How is this family coping?  Lisa says, “We get up every morning and take care of our animals, plant our crops and hope once again to see the light at the end of the tunnel.”

Brenda Conley, Dodge County’s dairy ambassador with the Dodge County Dairy Promotion Committee says things on the dairy farm she and her husband Chris operate at Neosho have not changed dramatically because of the crisis.

“In the beginning we were a little worried about the rumors about whether our processing plant would be able to keep up but so far our milk is going out and the plant has been able to keep going as usual,” Conley said.

They were asked to cut milk production which also cut their income. They began using their own milk to feed calves instead of buying milk replacer. Brenda also tried her hand at making cheese from their milk right in their farm kitchen.

Brenda and her husband, Chis have two daughters – Mckayla in sixth grade and Paige in fourth. During the last two months of the school year they received their lessons online. They also needed to take part in their 4-H meetings online.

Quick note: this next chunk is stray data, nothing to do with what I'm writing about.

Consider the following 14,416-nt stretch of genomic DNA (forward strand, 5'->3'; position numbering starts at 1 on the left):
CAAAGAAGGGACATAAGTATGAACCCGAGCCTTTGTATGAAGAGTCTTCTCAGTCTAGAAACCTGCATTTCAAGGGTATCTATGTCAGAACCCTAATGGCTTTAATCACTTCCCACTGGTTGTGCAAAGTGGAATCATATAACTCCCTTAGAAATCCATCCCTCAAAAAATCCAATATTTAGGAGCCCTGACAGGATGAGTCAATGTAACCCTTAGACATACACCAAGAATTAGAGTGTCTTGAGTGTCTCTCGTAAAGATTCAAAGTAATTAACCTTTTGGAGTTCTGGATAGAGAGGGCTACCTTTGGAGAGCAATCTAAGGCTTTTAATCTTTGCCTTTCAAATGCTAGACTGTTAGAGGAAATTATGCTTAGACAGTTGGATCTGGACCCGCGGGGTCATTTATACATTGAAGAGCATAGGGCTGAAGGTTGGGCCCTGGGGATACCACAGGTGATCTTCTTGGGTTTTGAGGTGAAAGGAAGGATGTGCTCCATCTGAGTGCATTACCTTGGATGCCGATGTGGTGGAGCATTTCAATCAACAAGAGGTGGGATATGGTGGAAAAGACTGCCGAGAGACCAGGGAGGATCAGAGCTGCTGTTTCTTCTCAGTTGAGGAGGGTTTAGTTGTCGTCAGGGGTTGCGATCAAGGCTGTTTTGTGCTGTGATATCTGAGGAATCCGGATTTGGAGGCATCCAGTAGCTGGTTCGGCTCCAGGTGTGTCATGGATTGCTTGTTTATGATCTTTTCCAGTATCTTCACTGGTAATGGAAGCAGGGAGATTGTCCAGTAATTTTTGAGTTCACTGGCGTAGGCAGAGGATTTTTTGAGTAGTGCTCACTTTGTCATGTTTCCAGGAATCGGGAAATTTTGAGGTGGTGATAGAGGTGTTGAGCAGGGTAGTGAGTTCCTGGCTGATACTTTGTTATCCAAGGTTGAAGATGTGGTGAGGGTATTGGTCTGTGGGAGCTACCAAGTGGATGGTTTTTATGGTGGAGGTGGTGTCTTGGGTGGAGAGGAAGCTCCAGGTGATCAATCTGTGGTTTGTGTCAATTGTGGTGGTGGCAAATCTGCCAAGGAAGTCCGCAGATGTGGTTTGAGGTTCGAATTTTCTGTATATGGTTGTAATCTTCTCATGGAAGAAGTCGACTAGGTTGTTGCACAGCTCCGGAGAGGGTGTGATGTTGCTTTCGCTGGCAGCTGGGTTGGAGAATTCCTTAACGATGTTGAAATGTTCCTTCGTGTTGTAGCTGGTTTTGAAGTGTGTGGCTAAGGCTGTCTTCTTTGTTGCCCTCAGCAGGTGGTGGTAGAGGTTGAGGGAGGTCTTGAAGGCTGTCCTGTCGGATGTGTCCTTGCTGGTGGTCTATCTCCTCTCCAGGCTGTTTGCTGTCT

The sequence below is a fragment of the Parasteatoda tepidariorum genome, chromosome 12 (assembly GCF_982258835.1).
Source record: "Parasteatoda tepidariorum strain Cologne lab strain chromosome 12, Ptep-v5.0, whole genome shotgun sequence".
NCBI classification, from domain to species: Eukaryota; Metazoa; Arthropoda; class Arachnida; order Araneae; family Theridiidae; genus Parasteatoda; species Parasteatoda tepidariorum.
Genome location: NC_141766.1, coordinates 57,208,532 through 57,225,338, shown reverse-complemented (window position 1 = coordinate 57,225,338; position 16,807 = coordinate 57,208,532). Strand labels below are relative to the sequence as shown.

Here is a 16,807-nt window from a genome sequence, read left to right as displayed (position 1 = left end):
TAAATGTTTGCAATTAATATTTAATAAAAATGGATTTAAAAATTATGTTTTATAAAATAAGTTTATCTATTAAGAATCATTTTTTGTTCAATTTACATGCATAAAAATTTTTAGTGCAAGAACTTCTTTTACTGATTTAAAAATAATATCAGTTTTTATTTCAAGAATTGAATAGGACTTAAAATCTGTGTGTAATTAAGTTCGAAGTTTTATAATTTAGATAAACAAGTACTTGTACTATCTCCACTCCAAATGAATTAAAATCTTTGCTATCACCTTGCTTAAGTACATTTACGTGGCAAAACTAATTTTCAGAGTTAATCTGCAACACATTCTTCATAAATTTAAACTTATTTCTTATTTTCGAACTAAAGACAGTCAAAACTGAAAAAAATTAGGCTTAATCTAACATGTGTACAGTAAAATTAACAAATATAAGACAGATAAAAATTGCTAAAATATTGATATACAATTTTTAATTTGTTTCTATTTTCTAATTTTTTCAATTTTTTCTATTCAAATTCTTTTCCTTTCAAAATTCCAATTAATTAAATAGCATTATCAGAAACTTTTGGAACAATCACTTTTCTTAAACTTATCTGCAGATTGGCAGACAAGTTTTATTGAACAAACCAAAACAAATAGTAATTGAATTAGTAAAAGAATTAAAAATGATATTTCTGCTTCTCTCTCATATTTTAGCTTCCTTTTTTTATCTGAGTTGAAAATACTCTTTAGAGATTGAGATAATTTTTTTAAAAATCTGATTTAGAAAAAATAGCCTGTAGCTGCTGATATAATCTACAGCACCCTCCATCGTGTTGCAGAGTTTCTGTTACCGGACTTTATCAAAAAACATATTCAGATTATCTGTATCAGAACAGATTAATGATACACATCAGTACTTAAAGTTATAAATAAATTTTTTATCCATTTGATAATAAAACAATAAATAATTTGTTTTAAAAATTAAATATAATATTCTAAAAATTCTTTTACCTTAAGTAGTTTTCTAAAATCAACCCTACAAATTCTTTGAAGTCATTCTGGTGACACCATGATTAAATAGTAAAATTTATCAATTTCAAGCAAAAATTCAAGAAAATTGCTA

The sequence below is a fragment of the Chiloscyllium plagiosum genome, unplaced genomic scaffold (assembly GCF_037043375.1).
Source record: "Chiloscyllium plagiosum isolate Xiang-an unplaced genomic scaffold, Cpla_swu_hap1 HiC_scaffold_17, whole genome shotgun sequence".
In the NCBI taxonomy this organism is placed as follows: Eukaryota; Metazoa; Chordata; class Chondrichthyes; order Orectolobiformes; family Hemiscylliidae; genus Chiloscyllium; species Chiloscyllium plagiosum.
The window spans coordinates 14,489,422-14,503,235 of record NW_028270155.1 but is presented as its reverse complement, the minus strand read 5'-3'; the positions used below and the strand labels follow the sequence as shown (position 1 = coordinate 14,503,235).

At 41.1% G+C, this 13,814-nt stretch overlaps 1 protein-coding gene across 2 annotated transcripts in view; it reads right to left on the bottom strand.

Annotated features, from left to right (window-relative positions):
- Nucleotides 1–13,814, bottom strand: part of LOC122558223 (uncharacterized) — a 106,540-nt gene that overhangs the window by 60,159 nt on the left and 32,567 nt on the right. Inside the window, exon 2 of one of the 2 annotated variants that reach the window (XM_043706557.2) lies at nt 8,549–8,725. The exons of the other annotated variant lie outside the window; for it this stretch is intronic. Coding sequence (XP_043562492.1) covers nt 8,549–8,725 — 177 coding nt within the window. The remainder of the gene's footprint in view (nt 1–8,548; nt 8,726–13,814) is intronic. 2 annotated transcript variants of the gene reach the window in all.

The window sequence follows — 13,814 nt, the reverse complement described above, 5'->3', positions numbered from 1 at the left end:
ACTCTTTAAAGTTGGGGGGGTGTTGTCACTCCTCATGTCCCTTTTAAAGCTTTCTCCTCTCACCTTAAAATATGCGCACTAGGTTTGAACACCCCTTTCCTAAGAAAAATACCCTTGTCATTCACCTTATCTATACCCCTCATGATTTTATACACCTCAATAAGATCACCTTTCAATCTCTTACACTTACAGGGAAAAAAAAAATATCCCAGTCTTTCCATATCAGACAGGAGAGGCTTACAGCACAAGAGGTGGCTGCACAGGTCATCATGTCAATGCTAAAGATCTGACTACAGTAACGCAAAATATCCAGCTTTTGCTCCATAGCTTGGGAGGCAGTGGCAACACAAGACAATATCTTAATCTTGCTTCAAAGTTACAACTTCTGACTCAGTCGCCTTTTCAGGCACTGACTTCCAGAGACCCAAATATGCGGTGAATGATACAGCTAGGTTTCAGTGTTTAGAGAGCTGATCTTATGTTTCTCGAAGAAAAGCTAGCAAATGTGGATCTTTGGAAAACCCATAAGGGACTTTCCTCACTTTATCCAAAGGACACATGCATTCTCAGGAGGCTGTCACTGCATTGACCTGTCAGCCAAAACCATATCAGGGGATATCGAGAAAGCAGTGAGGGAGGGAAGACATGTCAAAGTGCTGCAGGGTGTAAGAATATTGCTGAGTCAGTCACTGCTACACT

Brenda says, “At first it was a challenge but once we got into the routine we were fine.”

Brenda’s work as dairy ambassador changed dramatically though because of the virus.  All of her school and library programs were cancelled. A big training event that she led for 4-Hers at Family Learning Day was cancelled as well as all of her summer dairy promotion events. The Dodge County dairy breakfast scheduled to be held at the Nell Farm near Juneau was also cancelled.

Brenda’s dairy ambassador position is a paid job with funding for her salary coming from profits at the annual dairy breakfast. She says not only is she out the pay for her work but she feels bad that the opportunities to promote dairy products have been lost at a time when this promotion is so important.

With the arrival of June Dairy month she found other ways to promote including live interviews on local radio stations and on-line promotions. One of the popular promotions was letting people know where Dodge County farmers ship their milk so people have the opportunity to buy cheese and dairy products made from their neighbor’s milk.

Some dairy farms have had success producing and marketing cheese from a portion of their milk.           

Alvin Hildebrandt says his family’s venture making cheese started several years ago and they have had success marketing it at area farmers’ markets. While that is somewhat time-consuming he says he enjoys it since he is semi-retired from the family farm that is now being run by his brother, son and nephews.